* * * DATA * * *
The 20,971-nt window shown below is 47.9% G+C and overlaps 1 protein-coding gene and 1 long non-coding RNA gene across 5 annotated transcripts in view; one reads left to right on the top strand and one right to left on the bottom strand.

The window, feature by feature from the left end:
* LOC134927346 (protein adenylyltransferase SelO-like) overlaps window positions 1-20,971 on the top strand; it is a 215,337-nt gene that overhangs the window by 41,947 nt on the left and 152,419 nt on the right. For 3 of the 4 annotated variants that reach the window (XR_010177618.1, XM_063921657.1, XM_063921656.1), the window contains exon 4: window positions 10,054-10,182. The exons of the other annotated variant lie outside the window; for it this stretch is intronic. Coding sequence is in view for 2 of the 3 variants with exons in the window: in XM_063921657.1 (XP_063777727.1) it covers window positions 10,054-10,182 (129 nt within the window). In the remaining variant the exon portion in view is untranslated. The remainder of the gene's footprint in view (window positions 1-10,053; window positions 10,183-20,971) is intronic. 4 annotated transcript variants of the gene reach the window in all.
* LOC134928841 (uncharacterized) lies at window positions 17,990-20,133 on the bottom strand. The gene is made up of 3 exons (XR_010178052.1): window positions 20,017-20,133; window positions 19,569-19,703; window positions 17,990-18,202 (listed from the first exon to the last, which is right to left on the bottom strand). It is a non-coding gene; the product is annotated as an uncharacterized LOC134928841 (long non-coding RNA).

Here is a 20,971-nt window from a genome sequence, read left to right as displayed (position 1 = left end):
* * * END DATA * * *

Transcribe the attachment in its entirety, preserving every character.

The 20,971-nt window shown below is 47.9% G+C and overlaps 1 protein-coding gene and 1 long non-coding RNA gene across 5 annotated transcripts in view; one reads left to right on the top strand and one right to left on the bottom strand.

The window, feature by feature from the left end:
* LOC134927346 (protein adenylyltransferase SelO-like) overlaps window positions 1-20,971 on the top strand; it is a 215,337-nt gene that overhangs the window by 41,947 nt on the left and 152,419 nt on the right. For 3 of the 4 annotated variants that reach the window (XR_010177618.1, XM_063921657.1, XM_063921656.1), the window contains exon 4: window positions 10,054-10,182. The exons of the other annotated variant lie outside the window; for it this stretch is intronic. Coding sequence is in view for 2 of the 3 variants with exons in the window: in XM_063921657.1 (XP_063777727.1) it covers window positions 10,054-10,182 (129 nt within the window). In the remaining variant the exon portion in view is untranslated. The remainder of the gene's footprint in view (window positions 1-10,053; window positions 10,183-20,971) is intronic. 4 annotated transcript variants of the gene reach the window in all.
* LOC134928841 (uncharacterized) lies at window positions 17,990-20,133 on the bottom strand. The gene is made up of 3 exons (XR_010178052.1): window positions 20,017-20,133; window positions 19,569-19,703; window positions 17,990-18,202 (listed from the first exon to the last, which is right to left on the bottom strand). It is a non-coding gene; the product is annotated as an uncharacterized LOC134928841 (long non-coding RNA).

Here is a 20,971-nt window from a genome sequence, read left to right as displayed (position 1 = left end):